Girls on Film: The Summer 2011 Box Office & Why It's Okay to Not be Superheroes

Girls on Film: The Summer 2011 Box Office & Why It's Okay to Not be Superheroes

Sep 01, 2011

Girls on Film is a weekly column that tackles anything and everything pertaining to women and cinema. It can be found here every Thursday night, and be sure to follow the Girls on Film Twitter Feed for additional femme-con.


Bridesmaids, Kristen Wiig and Maya Rudolph

Summer might not officially end until later this month, but really the season is just about over. We’ll have the last frenzied push of warm-weather fun this weekend and then it’s back to school, back to fall, and back to the mellower cinematic schedule, where every week isn’t punctuated by superheroes out to save the world and action bursting fourth in the third dimension.

It’s been a crazy summer for the box office and women in film. On the surface it seems all sorts of swell. Studios enjoyed a record-breaking year money-wise, raking in a hefty $4.5 billion, and summer pictures made up 15 of the 20 Top Domestic Grossing films of 2011 thus far. (It will likely be 16 by the end of Labor Day weekend, as the 21st place surprise hit The Help is still going strong and needs less than $3 million to grab the 20-spot from the winter release Just Go With It.)

It all sounds super-peachy, but that amount tells us nothing about the tickets sold, once you weed out the 3D price-tags and fancy screens, nor the monstrous production costs, nor how well or poorly the sequels did compared to their cinematic brethren.  As USAToday reports, summer attendance came in at 558 million tickets, which would’ve been the lowest total in a decade, if not for last year’s 551 million tickets. The studios bet heavily on the franchise, the special effects, and the lure of superheroes, and they experienced mixed results.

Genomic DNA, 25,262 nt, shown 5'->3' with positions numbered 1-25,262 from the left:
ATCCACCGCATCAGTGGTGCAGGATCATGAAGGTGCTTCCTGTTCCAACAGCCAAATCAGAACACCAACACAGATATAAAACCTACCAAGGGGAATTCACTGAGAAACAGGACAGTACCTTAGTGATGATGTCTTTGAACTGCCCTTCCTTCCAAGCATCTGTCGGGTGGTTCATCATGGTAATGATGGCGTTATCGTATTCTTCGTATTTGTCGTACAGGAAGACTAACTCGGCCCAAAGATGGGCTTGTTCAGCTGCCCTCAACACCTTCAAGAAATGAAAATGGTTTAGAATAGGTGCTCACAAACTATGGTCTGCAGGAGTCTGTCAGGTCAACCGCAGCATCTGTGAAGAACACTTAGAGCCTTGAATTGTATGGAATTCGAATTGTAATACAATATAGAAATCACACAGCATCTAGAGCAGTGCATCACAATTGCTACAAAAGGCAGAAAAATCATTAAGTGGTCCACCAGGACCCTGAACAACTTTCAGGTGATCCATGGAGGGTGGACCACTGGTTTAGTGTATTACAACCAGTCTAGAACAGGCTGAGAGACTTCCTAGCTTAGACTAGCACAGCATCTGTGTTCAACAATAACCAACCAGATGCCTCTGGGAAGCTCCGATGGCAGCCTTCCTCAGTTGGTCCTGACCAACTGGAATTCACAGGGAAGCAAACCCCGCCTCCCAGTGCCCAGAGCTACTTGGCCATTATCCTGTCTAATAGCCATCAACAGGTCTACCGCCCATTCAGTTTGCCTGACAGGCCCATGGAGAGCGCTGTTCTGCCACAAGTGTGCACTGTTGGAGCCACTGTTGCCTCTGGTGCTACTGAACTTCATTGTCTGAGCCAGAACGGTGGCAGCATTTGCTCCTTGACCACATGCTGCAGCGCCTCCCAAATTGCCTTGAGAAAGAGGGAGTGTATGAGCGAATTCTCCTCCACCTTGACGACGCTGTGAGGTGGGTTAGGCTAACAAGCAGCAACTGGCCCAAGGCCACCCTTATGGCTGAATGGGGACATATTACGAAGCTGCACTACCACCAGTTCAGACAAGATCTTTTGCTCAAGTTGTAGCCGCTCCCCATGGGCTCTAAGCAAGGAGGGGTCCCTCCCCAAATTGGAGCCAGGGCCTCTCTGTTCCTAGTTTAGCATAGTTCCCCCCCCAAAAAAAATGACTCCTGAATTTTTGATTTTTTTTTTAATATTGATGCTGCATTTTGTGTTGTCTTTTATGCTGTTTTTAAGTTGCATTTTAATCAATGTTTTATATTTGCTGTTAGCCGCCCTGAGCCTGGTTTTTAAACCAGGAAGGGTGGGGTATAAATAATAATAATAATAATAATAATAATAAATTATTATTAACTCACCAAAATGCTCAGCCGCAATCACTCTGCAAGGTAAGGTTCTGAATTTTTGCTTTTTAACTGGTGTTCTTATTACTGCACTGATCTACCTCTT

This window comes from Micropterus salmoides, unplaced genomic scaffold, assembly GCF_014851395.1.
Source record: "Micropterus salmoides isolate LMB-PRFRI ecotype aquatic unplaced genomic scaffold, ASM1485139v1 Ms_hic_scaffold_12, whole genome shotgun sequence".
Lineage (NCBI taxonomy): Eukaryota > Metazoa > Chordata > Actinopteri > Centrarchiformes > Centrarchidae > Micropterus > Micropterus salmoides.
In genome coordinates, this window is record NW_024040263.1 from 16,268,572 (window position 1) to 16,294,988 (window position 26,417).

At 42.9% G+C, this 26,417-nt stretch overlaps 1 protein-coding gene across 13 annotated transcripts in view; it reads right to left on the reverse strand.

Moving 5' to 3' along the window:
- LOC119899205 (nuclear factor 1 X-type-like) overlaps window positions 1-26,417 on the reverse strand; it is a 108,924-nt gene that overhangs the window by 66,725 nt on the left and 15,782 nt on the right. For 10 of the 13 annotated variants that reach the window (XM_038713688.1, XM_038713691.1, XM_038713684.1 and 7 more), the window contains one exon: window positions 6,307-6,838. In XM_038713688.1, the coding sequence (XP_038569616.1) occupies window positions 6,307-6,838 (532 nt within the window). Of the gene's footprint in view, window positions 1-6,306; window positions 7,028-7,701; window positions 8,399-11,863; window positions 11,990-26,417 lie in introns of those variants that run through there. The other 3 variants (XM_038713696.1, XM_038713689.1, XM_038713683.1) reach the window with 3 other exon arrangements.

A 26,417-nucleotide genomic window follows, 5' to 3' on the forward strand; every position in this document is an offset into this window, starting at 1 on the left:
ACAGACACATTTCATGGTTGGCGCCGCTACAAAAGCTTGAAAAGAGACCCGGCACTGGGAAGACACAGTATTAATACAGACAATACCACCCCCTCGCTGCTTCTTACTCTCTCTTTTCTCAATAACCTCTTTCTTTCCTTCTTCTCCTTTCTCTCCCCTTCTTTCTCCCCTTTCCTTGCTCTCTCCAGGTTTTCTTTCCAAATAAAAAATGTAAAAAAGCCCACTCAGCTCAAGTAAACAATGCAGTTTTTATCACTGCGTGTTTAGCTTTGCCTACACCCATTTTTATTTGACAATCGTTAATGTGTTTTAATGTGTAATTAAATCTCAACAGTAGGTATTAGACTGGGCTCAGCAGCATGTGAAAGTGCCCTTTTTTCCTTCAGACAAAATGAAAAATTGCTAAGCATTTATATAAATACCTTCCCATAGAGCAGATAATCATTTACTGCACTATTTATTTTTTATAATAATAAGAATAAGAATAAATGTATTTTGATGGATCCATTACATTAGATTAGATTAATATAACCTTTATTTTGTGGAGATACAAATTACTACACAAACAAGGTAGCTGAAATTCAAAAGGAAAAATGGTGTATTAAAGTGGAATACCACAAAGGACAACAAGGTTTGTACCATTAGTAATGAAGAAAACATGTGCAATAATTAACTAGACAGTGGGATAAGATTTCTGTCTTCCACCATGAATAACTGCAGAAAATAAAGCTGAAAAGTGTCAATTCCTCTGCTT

The Top Ten Pre-Labor Day Summer Films

1. Harry Potter and the Deathly Hallows | $371,535,432 | N/A

2. Transformers: Dark of the Moon | $349,614,219 | $195 million

3. The Hangover: Part II | $254,318,114 | $80 million

4. Pirates of the Caribbean: On Stranger Tides | $240,461,924 | $250 million

5. Cars 2 |$187,360,986 | $200 million

6. Thor | $181,030,624 | $150 million

7. Captain America: The First Avenger | $169,265,562 | $140 million

8. Bridesmaids | $168,115,360 | $32.5 million

9. Kung Fu Panda 2 | $164,321,258 | $150 million

10. Rise of the Planet of the Apes | $150,658,296 | $93 million

(Title | Domestic Total | Production Budget)

(Numbers taken from Box Office Mojo’s 2011 Domestic Grosses. All but one of the 2011 top-ten are summer releases. As a yearly total, the #5 spot belongs to the April release Fast Five, which earned $209,837,675.)  

You have to expand the list to 20 to find other superhero flicks like The Green Lantern and The Green Hornet. And even some of the high-ranking films didn’t do as well as their numbers suggest. Sure, Potter, Transformers, and Pirates earned over a billion dollars, but those Pirates needed the foreign box office to become solvent, as did Cars 2. (And animated family films in general couldn’t come close to the success of 2010.) Transformers and Potter soared, but X-Men: First Class couldn’t rise without Wolverine and The Hangover: Part 2 earned less love and less money than the original.

Mutants in X-Men: First Class